inhofe snowballSen. James Inhofe (R-OK) brought a snowball onto the Senate floor to disprove global warming last Thursday. In the climate world, this was the viral equivalent of the seemingly gold-and-white dress that was actually black and blue. Except instead of dividing the world into two camps, the snowball brought universal ridicule to the chair of the Senate Environment and Public Works committee. Cue Jon Stewart.

Even Republicans were horrified. “The weather is changing…. It’s terrible for the Republican Party to look like we can’t acknowledge reality,” said Nicolle Wallace, former George W. Bush communications chief and senior adviser for the McCain–Palin campaign. “But it is moronic to throw snow in the Capitol and say, I don’t know, I don’t think anything is changing.”

Actually, the ridicule of Inhofe was not universal on TV — and I’m not just referring to Fox News. Chuck Todd of NBC’s Meet The Press thought it was a “fun moment.” He teased his audience at the start of the show with an Inhofe clip, commenting (transcript here), “Proof that global warming is a hoax? Or just another example of show-and-tell Capitol Hill style.” Yes, those are the only two choices.


inhofe snowball

Watch Inhofe Throw a Snowball on the Senate Floor to Disprove Global Warming

inhofe snowballDuring rambling remarks Thursday afternoon, James Inhofe of Oklahoma, the chairman of the Senate Environment and Public Works Committee, used a snowball as a prop on the Senate floor. The apparent purpose of this stunt: to show the recent spate of cold weather in the Northeast is a sign that human activity isn’t causing climate change.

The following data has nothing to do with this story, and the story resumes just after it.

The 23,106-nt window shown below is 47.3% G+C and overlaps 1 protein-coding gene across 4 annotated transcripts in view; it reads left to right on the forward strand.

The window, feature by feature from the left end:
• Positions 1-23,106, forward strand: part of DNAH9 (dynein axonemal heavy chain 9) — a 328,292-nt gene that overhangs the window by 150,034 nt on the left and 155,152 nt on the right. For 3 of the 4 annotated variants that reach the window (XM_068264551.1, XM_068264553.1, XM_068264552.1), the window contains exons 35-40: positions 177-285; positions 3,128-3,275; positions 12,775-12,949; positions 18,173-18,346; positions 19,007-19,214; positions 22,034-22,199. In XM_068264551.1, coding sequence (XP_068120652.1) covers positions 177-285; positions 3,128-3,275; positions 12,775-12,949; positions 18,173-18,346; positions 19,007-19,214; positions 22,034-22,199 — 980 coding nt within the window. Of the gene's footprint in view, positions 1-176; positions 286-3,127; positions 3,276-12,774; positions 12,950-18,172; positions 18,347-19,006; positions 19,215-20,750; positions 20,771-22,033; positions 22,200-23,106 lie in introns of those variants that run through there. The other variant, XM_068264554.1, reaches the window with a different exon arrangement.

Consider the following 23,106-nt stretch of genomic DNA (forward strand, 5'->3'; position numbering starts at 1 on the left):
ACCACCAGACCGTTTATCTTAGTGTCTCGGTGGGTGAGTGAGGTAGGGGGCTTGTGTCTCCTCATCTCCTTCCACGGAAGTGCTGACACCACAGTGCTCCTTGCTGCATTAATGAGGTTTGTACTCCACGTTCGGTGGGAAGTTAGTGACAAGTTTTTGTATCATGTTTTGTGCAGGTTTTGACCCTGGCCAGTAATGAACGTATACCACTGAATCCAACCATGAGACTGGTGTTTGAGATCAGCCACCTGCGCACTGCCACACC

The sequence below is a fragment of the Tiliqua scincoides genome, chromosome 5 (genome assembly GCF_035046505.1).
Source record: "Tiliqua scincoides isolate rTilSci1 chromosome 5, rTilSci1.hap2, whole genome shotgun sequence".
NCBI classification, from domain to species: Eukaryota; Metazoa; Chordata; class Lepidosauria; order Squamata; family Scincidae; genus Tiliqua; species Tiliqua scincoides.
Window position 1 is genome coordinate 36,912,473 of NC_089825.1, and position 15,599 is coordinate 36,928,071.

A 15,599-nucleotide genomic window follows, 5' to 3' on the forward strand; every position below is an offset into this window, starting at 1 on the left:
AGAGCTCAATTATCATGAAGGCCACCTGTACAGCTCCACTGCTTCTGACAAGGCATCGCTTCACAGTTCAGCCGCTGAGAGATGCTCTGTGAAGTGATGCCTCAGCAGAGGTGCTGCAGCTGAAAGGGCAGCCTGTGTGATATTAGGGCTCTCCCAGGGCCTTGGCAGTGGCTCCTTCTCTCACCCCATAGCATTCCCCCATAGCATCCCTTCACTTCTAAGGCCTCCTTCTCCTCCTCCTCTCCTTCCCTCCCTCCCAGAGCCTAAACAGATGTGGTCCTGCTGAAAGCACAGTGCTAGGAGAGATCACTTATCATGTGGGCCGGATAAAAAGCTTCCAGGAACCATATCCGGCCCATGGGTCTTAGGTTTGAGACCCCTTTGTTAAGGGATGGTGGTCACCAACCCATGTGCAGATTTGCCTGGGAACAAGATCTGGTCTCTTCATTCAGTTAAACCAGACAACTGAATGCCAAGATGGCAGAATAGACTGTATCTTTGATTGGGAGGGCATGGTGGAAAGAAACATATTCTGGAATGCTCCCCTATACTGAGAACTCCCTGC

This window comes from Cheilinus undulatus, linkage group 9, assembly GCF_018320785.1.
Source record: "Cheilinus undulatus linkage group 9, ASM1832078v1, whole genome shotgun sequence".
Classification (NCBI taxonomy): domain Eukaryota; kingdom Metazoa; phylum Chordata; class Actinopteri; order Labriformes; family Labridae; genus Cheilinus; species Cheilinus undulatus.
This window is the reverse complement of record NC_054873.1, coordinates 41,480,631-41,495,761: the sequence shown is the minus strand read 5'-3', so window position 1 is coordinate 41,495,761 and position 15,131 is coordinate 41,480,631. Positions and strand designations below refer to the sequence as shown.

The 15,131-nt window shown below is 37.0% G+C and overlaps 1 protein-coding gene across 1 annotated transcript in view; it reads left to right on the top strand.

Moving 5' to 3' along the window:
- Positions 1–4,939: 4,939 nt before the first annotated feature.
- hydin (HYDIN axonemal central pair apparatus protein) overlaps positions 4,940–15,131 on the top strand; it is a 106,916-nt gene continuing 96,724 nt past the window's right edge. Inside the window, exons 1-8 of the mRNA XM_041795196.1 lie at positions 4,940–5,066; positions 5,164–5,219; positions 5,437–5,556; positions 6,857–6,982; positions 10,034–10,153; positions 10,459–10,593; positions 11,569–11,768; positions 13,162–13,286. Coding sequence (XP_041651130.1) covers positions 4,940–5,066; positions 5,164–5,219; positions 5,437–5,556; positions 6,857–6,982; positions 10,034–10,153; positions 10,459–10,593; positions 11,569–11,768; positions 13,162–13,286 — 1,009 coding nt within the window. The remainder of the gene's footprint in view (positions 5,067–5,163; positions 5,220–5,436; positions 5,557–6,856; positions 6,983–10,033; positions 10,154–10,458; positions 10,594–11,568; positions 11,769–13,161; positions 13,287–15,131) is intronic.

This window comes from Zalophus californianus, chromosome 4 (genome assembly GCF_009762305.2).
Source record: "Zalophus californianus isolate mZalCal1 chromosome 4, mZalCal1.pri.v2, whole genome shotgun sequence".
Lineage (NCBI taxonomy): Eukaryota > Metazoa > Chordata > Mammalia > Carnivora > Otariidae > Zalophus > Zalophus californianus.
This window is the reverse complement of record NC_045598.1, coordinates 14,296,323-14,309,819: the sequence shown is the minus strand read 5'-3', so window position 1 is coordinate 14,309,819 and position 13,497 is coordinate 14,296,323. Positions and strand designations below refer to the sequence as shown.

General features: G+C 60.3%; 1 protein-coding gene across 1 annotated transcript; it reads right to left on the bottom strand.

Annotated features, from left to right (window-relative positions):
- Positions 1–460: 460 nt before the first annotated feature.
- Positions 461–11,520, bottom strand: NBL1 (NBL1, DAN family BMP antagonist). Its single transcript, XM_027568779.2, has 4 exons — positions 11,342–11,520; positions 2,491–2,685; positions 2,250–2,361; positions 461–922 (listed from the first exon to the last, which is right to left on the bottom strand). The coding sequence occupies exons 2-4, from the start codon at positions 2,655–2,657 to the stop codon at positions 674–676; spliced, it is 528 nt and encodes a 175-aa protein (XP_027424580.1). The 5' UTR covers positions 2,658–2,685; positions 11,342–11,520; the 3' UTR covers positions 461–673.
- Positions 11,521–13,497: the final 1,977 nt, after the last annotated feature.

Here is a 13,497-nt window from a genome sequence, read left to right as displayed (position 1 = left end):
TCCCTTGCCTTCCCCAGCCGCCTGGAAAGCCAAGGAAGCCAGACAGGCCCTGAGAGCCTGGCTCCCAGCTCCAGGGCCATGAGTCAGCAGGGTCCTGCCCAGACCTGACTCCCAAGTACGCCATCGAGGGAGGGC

The snowball was brought to the Senate floor in a sealable plastic bag.

Inhofe began his speech with the snowball at his side on the speaker’s podium. After he was introduced, he removed it from the bag, held it in his hand, and said, “I ask the chair, you know what this is? It’s a snowball, just from outside here. So it’s very, very cold out. Very unseasonal. Mr. President, catch this.”

Inhofe then underhand tossed the snowball in the direction of Republican Sen. Bill Cassidy of Louisiana, who was presiding over the Senate at the time.

A 50th anniversary few remember: LBJ’s warning on carbon dioxide

LBJ climateIt is a key moment in climate change history that few remember: This week marks the 50th anniversary of the first presidential mention of the environmental risk of carbon dioxide pollution from fossil fuels.

President Lyndon Baines Johnson, in a February 8, 1965 special message to Congress warned about build-up of the invisible air pollutant that scientists recognize today as the primary contributor to global warming.

“Air pollution is no longer confined to isolated places,” said Johnson less than three weeks after his 1965 inauguration. “This generation has altered the composition of the atmosphere on a global scale through radioactive materials and a steady increase in carbon dioxide from the burning of fossil fuels.”

The speech mainly focused on all-too-visible pollution of land and waterways, including roadside auto graveyards, strip mine sites, and soot pollution that had marred even the White House.


fossil fuels

New study revisits old news: keep fossil fuels in the ground